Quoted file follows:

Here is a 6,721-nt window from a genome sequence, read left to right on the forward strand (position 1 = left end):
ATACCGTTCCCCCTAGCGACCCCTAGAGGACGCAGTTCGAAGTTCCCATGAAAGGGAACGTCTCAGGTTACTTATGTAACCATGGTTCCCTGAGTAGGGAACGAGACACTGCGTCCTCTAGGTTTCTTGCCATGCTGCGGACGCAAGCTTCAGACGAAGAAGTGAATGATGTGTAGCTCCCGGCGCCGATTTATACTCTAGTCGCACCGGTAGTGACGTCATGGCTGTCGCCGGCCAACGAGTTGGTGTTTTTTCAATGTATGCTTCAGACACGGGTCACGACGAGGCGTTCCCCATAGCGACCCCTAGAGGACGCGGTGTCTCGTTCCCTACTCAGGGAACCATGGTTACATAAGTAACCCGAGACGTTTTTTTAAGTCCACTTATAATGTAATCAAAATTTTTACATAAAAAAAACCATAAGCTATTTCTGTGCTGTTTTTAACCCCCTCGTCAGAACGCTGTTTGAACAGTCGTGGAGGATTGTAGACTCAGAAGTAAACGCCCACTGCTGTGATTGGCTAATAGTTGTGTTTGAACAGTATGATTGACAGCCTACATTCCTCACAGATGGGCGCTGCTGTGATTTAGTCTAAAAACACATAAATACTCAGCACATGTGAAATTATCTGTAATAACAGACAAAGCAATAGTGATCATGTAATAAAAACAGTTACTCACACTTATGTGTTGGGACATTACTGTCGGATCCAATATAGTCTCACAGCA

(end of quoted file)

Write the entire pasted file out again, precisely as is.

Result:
Here is a 6,721-nt window from a genome sequence, read left to right on the forward strand (position 1 = left end):
ATACCGTTCCCCCTAGCGACCCCTAGAGGACGCAGTTCGAAGTTCCCATGAAAGGGAACGTCTCAGGTTACTTATGTAACCATGGTTCCCTGAGTAGGGAACGAGACACTGCGTCCTCTAGGTTTCTTGCCATGCTGCGGACGCAAGCTTCAGACGAAGAAGTGAATGATGTGTAGCTCCCGGCGCCGATTTATACTCTAGTCGCACCGGTAGTGACGTCATGGCTGTCGCCGGCCAACGAGTTGGTGTTTTTTCAATGTATGCTTCAGACACGGGTCACGACGAGGCGTTCCCCATAGCGACCCCTAGAGGACGCGGTGTCTCGTTCCCTACTCAGGGAACCATGGTTACATAAGTAACCCGAGACGTTTTTTTAAGTCCACTTATAATGTAATCAAAATTTTTACATAAAAAAAACCATAAGCTATTTCTGTGCTGTTTTTAACCCCCTCGTCAGAACGCTGTTTGAACAGTCGTGGAGGATTGTAGACTCAGAAGTAAACGCCCACTGCTGTGATTGGCTAATAGTTGTGTTTGAACAGTATGATTGACAGCCTACATTCCTCACAGATGGGCGCTGCTGTGATTTAGTCTAAAAACACATAAATACTCAGCACATGTGAAATTATCTGTAATAACAGACAAAGCAATAGTGATCATGTAATAAAAACAGTTACTCACACTTATGTGTTGGGACATTACTGTCGGATCCAATATAGTCTCACAGCA